One of the items on display at the Gold Museum. photo by The Kaeru Kid

An acquaintance had recommended Abadia Colonial Hotel for its colonial charm, with wooden architecture and indoor courtyard located in the interesting La Candelaria neighborhood. La Candelaria is considered the Old Town, and has many sights, such as the Botero and the Gold Museum close by. The hotel was indeed charming, but the room was too cold, even when they provided me with a plug-in heater. The area was filled with students from universities in the area. Restaurants seemed to be mostly fast food types or more fancy with high prices. Most museums in the area are free on Sunday, but are closed on Monday. The Gold Museum was quite interesting and worthy of a visit. A van housing a tourist information booth on the main plaza had an attendant who could not speak English. I saw homeless drunk men were sleeping on benches.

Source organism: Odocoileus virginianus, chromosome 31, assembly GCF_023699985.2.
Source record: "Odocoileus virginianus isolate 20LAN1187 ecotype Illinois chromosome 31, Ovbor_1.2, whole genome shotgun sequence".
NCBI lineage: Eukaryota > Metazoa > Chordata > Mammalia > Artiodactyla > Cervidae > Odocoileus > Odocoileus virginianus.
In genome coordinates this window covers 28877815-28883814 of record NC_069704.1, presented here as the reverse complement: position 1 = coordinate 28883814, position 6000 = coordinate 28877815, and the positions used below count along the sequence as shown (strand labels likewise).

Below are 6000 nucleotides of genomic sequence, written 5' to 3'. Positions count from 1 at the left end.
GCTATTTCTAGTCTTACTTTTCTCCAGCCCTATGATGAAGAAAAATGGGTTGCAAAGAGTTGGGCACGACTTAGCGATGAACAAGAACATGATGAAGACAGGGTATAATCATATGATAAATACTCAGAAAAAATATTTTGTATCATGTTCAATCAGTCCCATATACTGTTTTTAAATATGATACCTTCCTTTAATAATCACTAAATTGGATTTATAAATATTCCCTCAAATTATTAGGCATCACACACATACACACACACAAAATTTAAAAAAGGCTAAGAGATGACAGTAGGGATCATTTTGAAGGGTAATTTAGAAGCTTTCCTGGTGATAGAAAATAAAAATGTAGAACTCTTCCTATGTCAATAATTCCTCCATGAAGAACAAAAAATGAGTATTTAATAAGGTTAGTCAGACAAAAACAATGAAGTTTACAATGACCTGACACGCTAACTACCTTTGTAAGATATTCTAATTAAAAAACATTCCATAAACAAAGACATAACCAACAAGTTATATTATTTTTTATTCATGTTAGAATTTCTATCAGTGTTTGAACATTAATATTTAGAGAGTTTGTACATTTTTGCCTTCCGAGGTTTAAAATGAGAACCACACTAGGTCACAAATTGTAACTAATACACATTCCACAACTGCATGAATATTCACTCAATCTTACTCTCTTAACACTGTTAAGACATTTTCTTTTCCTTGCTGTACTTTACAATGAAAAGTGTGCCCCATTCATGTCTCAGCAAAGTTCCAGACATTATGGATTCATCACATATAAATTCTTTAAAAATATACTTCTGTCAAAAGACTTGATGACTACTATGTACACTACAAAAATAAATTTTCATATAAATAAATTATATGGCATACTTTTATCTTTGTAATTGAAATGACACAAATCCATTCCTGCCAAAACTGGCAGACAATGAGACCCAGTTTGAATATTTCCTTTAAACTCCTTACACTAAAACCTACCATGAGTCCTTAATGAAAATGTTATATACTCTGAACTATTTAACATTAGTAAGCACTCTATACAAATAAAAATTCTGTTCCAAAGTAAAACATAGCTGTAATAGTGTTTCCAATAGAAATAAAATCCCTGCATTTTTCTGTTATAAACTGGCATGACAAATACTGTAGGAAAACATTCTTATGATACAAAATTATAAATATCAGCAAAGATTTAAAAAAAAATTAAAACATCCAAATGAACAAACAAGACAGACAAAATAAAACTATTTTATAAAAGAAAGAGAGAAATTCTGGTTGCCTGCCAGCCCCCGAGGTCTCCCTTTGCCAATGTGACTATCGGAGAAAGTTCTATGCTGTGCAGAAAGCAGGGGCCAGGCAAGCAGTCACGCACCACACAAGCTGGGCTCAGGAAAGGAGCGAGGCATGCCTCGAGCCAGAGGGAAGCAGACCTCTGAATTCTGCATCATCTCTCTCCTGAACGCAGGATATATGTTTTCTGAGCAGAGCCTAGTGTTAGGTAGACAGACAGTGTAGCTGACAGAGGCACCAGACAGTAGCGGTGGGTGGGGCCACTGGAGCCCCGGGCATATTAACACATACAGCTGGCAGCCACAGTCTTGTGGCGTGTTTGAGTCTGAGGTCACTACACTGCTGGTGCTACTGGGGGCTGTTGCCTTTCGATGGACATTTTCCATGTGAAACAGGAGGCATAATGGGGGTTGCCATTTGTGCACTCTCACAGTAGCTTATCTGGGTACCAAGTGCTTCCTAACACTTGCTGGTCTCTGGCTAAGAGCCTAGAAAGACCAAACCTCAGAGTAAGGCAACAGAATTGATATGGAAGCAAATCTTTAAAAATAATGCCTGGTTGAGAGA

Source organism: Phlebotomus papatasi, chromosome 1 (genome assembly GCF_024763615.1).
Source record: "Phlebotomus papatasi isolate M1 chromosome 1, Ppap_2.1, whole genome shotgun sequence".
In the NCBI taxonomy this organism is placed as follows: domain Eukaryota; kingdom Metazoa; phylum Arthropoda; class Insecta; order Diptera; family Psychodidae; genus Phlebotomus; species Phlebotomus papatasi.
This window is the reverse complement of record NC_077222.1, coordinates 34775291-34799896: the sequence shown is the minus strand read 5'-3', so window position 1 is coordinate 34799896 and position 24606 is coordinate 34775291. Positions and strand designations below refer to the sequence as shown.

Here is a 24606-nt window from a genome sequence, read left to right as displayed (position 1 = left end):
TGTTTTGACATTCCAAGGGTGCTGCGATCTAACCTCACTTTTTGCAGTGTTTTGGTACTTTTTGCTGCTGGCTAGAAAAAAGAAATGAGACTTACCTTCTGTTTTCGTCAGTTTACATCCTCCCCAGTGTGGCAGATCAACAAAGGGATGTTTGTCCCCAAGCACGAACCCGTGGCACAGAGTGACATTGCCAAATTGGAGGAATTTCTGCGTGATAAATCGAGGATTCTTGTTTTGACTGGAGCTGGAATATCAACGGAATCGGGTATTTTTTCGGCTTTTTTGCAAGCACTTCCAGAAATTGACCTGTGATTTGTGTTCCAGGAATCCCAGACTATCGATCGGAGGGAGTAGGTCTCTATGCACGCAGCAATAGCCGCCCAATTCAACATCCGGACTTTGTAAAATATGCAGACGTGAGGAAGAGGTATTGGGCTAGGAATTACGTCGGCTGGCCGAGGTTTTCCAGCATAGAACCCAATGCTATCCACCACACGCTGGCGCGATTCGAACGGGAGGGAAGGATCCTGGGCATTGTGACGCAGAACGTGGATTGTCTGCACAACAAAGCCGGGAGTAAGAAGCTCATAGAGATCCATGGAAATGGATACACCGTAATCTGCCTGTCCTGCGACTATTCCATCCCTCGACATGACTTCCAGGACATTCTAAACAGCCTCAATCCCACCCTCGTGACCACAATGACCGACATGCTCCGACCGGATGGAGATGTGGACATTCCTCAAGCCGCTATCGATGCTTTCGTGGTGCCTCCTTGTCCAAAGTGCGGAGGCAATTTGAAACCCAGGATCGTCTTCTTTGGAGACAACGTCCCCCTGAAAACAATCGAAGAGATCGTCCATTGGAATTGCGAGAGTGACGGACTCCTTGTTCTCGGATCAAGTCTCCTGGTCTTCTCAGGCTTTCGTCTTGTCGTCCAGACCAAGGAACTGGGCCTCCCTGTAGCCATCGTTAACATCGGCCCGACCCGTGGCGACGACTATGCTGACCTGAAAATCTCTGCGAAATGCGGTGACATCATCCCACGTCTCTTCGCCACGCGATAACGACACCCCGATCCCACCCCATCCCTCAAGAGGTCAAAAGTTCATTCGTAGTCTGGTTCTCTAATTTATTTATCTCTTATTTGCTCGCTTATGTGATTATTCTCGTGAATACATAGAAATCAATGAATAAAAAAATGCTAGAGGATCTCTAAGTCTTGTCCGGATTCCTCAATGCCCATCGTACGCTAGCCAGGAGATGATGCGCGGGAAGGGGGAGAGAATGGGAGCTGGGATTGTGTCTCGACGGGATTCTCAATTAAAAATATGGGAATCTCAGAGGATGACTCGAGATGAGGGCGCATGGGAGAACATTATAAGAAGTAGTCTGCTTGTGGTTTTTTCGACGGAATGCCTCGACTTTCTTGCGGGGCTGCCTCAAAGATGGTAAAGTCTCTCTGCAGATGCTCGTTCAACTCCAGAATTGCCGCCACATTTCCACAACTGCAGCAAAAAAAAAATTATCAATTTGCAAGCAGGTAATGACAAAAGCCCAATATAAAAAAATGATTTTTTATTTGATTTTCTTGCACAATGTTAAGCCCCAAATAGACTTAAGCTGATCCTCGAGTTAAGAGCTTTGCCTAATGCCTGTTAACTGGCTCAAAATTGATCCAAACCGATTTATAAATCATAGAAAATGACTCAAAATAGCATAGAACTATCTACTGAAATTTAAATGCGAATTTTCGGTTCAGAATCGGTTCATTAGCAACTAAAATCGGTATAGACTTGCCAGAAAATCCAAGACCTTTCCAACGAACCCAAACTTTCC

BEAUTY IN BOGOTA — A young artist was making copper wire ornaments. photo by The Kaeru Kid

Many vendors had their cheap wares spread on blankets. One young man was creating motorcycles, ships, guitars and many other pieces by skillfully and rapidly twisting copper wire into these shapes. He could make a fortune here in the United States. The prices were dirt-cheap, but due to limited luggage space, I was only able to purchase a few pieces.

My third hotel selection was the Ibis Bogota Museo Hotel, where a clean warm room with a reasonable rate under $70 a night. This was my home for the remainder of my remaining Bogota visit.